Puerto Rican top model and MTV House of Style co-host Joan Smalls is on the cover of Vogue Brazil's first ever black issue. Smalls previously covered Vogue Italia earlier this year — becoming the first black model in four years to do so. [HuffPo]
- The Charlie Rose show had to pay a $250,000 settlement to a group of former interns who sued for unpaid wages. This could impact similar lawsuits in other areas of the media, such as that brought by former Harper's Bazaar unpaid intern Diana Wang against Hearst. [Fashionista]
- TJX, the parent company of T.J. Maxx, announced it acquired Sierra Trading Post in a deal worth around $200 million. The acquisition puts TJX in control of a profitable online retailer with revenues of $200 million annually. The company would like to continue adding e-commerce to its preexisting brands. [WWD]
- Victoria Beckham says she feels like nobody wanted to date her during the Spice Girls days because of her unapproachable public image:
"There was a stage where someone wrote once how every woman wanted to be one of us and every man wanted to date one of us," she said. "Not that anyone wanted to date me — I think everyone wanted to sort of like, just brush my hair."
- Lauren Moffatt started her eponymous fashion line in 2000 on a houseboat in the Hudson River. [Fashionista]
- The Musée Galleria in Paris is hosting an exhibition titled "Model: The Body of Fashion" that opens in February. It includes almost 120 fashion photographs from the last 100 years, including works by Horst P. Horst, Erwin Blumenfeld, Henry Clarke, Helmut Newton, Guy Bourdin, Nick Knight, Corinne Day and Juergen Teller. [WWD]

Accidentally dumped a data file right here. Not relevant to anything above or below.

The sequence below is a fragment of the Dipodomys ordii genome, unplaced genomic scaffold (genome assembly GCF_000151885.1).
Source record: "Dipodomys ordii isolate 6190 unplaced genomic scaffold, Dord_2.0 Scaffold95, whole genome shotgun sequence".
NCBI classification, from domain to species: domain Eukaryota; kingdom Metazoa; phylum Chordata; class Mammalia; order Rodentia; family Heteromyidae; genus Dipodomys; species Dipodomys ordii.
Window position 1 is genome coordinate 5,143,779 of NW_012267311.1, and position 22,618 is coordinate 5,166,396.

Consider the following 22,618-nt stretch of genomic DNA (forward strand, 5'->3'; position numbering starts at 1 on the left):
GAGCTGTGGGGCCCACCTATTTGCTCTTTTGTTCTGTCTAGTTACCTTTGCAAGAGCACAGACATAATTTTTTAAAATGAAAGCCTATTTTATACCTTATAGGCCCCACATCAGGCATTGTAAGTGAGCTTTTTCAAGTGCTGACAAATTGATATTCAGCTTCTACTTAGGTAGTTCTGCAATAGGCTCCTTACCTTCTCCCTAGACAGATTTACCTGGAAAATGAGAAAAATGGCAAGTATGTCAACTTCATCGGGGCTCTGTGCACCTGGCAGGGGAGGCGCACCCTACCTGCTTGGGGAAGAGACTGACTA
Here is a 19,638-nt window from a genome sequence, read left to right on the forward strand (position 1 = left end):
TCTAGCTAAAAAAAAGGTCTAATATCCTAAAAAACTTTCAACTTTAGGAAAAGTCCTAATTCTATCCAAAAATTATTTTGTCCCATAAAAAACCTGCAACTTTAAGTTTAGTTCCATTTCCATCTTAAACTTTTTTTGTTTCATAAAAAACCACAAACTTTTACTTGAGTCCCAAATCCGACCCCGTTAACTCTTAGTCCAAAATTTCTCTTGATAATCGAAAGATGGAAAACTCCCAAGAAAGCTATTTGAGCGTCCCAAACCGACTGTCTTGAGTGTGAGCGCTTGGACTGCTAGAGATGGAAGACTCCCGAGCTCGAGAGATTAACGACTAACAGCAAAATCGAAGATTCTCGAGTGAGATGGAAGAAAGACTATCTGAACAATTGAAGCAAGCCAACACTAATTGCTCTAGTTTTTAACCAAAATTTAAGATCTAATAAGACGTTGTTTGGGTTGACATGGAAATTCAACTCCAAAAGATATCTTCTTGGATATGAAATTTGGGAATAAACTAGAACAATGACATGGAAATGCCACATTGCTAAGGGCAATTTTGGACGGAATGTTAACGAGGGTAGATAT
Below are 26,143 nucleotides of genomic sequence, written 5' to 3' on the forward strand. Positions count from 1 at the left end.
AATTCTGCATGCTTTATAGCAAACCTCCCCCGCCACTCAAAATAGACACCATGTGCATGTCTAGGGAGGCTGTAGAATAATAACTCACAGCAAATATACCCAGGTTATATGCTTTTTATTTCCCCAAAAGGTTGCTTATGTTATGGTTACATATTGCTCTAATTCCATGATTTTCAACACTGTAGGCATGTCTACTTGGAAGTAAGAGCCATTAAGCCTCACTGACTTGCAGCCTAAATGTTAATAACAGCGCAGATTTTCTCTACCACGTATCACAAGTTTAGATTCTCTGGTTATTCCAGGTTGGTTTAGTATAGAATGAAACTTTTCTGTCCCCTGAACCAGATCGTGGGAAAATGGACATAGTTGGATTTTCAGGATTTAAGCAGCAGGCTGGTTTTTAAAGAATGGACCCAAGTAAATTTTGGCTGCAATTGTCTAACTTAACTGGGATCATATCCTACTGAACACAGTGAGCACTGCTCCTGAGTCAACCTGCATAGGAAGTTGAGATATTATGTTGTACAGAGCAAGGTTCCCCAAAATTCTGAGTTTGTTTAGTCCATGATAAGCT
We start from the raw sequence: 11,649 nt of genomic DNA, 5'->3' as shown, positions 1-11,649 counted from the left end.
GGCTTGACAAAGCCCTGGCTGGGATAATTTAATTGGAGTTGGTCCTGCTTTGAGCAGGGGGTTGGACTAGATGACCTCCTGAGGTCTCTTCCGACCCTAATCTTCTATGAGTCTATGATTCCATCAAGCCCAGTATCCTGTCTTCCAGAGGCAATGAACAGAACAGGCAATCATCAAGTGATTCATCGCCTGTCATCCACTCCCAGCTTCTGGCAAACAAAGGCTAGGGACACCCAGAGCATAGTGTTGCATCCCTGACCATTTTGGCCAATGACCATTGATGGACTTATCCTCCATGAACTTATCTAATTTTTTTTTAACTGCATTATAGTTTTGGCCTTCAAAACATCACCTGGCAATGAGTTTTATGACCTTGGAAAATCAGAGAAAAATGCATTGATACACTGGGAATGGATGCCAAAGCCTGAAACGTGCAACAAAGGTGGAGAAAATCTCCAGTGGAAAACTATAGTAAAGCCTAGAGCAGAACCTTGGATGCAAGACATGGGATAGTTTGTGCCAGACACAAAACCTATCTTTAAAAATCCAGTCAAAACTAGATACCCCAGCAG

- Bernard Arnault's plan to seek Belgian citizenship in addition to his current French nationality may have hit a road block — he hasn't maintained residence in Belgium for the required three years. But he's a billionaire, so strings may be pulled:
Belgium "is in need of" Arnault, who would invest in the country and create jobs there, Belgian lawmaker Theo Francken said, according to Flemish language broadcaster VRT, adding "he is somebody with tremendous added value for our country."
- Wal-Mart's in-house magazine, BeautyScoop, is a 12-page glossy that is actually published by...Condé Nast. For, presumably, mad amounts of cash. And it's all a big secret:
The collaboration is secret. Except for its brands, the words Condé Nast do not appear anywhere in BeautyScoop. Wal-Mart, like many corporations, is reluctant to discuss its marketing tactics. Preferable is to take ownership for its own campaigns. It is also likely, given a well-earned image for frugality, Wal-Mart doesn't want to be too closely associated with a publisher whose image, however creative, is its opposite. The company had several days to comment on this story and did not. Though its executives would no doubt love to crow about their get, Condé declined comment as well.